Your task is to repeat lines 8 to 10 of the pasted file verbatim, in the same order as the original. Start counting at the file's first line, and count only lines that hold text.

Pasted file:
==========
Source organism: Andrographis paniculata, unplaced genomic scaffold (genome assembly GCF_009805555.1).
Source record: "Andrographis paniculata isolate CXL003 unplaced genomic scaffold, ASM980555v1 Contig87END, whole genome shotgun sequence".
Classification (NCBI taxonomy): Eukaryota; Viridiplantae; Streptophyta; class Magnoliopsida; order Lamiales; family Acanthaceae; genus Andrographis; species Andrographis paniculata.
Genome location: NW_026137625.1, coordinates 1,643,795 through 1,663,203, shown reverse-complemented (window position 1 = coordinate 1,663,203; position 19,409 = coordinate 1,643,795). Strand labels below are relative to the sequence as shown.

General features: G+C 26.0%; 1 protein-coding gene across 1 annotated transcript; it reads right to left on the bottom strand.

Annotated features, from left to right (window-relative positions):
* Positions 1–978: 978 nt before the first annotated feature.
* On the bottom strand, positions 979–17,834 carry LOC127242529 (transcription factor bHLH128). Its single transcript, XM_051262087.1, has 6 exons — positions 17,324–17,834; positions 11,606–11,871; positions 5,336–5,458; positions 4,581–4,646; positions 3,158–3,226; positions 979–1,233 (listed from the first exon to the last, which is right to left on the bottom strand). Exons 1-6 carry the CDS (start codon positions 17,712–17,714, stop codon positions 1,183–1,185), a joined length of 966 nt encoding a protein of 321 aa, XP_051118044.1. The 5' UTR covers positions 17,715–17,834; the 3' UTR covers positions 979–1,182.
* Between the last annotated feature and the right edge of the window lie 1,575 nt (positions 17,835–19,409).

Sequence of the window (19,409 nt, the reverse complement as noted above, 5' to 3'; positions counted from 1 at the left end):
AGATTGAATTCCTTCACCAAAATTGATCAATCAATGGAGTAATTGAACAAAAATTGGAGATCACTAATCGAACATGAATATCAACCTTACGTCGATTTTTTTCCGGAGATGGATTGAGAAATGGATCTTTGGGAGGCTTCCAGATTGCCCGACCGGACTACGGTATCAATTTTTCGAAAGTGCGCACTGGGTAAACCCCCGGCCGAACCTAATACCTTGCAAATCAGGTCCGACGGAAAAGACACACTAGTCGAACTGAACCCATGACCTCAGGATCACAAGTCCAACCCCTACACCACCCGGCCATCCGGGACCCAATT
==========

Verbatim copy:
* On the bottom strand, positions 979–17,834 carry LOC127242529 (transcription factor bHLH128). Its single transcript, XM_051262087.1, has 6 exons — positions 17,324–17,834; positions 11,606–11,871; positions 5,336–5,458; positions 4,581–4,646; positions 3,158–3,226; positions 979–1,233 (listed from the first exon to the last, which is right to left on the bottom strand). Exons 1-6 carry the CDS (start codon positions 17,712–17,714, stop codon positions 1,183–1,185), a joined length of 966 nt encoding a protein of 321 aa, XP_051118044.1. The 5' UTR covers positions 17,715–17,834; the 3' UTR covers positions 979–1,182.
* Between the last annotated feature and the right edge of the window lie 1,575 nt (positions 17,835–19,409).

Sequence of the window (19,409 nt, the reverse complement as noted above, 5' to 3'; positions counted from 1 at the left end):